Reviewed by Stevie Barry
Naim Kabir’s “Slowly Build an Empire” follows Shinsuke Takinami, one of a few remaining non-telepaths in futuristic Japan. Called hikikomori, they’re segregated and sterilized by the telepathic population, viewed as social parasites incapable of true emotion or contribution. Shinsuke and others like him must find a way to prove their worth, so that they might be accepted and integrated into society. Their method of doing so is effective and dramatic, though also filled with betrayal.
In many ways, this story feels like a wish-fulfillment fantasy. ‘Hikikomori’ is a real-world word used to describe extremely reclusive people, and is sometimes meant as a pejorative. Some do consider hikikomori to be a social problem, and see them as parasites living off of others (usually their family). That the story’s ‘normal’ population are all telepaths, leaving the hikikomori isolated mentally as well as physically, is what real hikikomori often feel. There’s a thread of reality woven through the beautifully written narrative, which makes it all the more effective.
The titular character of Ken Liu’s “Cassandra” isn’t a villain, no matter what a certain red cape-wearing superhero would like everyone to think. A clairsentient who sees the future through the objects she touches, Cassandra, like the figure from Greek mythology, can never convince anyone that her visions are real. When one attempt to avert the future inadvertently makes it worse, the earnest but misguided man-with-an-S-on-his-chest decides that she’s a villain, insisting that nothing would have gone wrong if not for her interference. Cassandra knows better, and so the two of them enter a covert contest of will, each doing what they feel best and struggling against one another when it becomes unavoidable. This isn’t a wholly cynical tale, though; what really makes it interesting is that neither Cassandra nor her carefully-unnamed foe are presented as wholly right or wholly wrong. She believes that they aren’t so different; they have a common goal, but go about it in vastly different ways, fueled either by righteousness or foresight, with neither indicated to be more valid than the other. Were it just a cynical story about the naiveté of old-fashioned superheroes, it probably wouldn’t work, but as it is, it works very well.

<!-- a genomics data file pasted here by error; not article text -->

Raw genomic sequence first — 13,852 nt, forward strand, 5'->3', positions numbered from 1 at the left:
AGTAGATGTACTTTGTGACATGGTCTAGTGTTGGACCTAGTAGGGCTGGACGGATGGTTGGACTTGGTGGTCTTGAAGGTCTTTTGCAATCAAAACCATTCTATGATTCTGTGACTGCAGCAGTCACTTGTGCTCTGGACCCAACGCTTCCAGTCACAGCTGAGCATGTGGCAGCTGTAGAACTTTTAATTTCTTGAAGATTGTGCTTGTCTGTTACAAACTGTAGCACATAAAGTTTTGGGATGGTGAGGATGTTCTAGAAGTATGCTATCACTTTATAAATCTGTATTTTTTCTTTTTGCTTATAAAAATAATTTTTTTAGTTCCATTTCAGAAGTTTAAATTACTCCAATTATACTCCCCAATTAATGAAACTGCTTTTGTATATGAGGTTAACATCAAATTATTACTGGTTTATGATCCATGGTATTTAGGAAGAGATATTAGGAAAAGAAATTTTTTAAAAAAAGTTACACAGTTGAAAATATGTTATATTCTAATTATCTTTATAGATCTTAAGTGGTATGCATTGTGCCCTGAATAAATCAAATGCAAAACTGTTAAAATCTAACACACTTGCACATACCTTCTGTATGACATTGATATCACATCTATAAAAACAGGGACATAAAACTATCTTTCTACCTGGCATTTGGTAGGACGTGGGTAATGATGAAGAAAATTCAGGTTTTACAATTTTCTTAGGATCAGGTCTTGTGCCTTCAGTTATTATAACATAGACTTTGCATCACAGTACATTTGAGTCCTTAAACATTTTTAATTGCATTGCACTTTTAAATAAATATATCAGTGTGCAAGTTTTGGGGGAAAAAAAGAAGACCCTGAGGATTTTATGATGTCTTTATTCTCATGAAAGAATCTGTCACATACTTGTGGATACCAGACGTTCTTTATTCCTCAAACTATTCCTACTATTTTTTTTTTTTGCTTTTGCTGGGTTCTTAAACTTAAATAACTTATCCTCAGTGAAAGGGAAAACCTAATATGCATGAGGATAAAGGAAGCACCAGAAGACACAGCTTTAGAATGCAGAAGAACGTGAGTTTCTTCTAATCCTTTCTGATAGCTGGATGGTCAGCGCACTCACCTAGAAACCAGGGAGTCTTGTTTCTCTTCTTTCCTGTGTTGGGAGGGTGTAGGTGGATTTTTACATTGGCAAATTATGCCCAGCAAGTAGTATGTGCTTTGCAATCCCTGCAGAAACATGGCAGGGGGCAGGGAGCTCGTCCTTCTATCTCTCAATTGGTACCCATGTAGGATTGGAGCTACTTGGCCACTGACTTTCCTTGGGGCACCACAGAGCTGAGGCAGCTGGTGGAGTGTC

While at heart it’s a story of love and loss, Catherynne M. Valente’s “The Long Goodnight of Violet Wild,” Part 1 of which appeared in the January issue of Clarkesworld, reads like it was written on an acid trip. What might have been whimsical is often borderline-incomprehensible, the characterization of the narrator frequently lost amid paragraphs that go far overboard with bizarre imagery. The tale has plenty of substance, but it takes a backseat to quirky, off-the-wall narration and side-characters who seem calculated to fuel the story’s forced eccentricity. The plot is simple enough, though the execution is definitely not: the protagonist loses her boyfriend, and in her grief she travels to other countries, but the poignancy of it is destroyed by endless oddities like squirrels who give birth to time, and bubblegum storms that make a person think they’re someone else. Had such things been used only in moderation, the story would have worked much better, but as it is, the entire narrative is made up of things like that. Even the genre is difficult to define: is it SF? Is it fantasy? At first glance it appears to be the former, considering the number of fantastical creatures, but few of them are given adequate explanation—and what explanation is offered is couched in such convoluted description as to be unfathomable. There are also elements of SF, primarily technological, but they’re few, and have far less bearing on the plot.
Mike Buckley’s “All Original Brightness” is a rather creepy yarn about betrayal and body horror. The narrator, Mitchum, is a former Marine severely wounded in the line of duty, and who now resides in an ‘immerso’: a portable life-support system that allows him not just mobility, but the ability to see and hear. The Marines were all promised an immerso, should they become so badly injured, but the supply can’t meet the demand; Mitchum faces the impending loss of his, which will leave him deaf, blind, and only able to be fed through a straw. He has little time and few options to decide what to do about it. The story is solid, and the characters well-developed, but there isn’t a great deal of originality to it.
The narrator of Chen Quifan‘s “Coming of the Light” has a problem: if he doesn’t come up with a way of marketing his company’s client’s cell phone app, he’s out of a job. The prior plan was a disaster, but his proves to be brilliant—it’s consecrated by a Buddhist monk, and millions of people download it in an attempt to get cheap and easy good karma. The company makes money hand over fist, but they soon realize the app is giving them much more than they bargained for. Stories crop up of people being healed of disease or infirmity after taking pictures of themselves with it, the phenomenon spreading so far and so fast that it’s impossible to dismiss as hoaxes. Zhou, the narrator, becomes terrified of what he’s created, but that’s only the beginning. His simple idea literally takes on a life of its own.
Religion and technology have often coexisted uneasily, but this story explores what might happen if they were to become unexpected partners. While it’s not idealized, it’s also not completely cynical, and it’s certainly thought-provoking. The writing flows well, and gives a real sense of dread as Zhou realizes just how far over his head he’s in.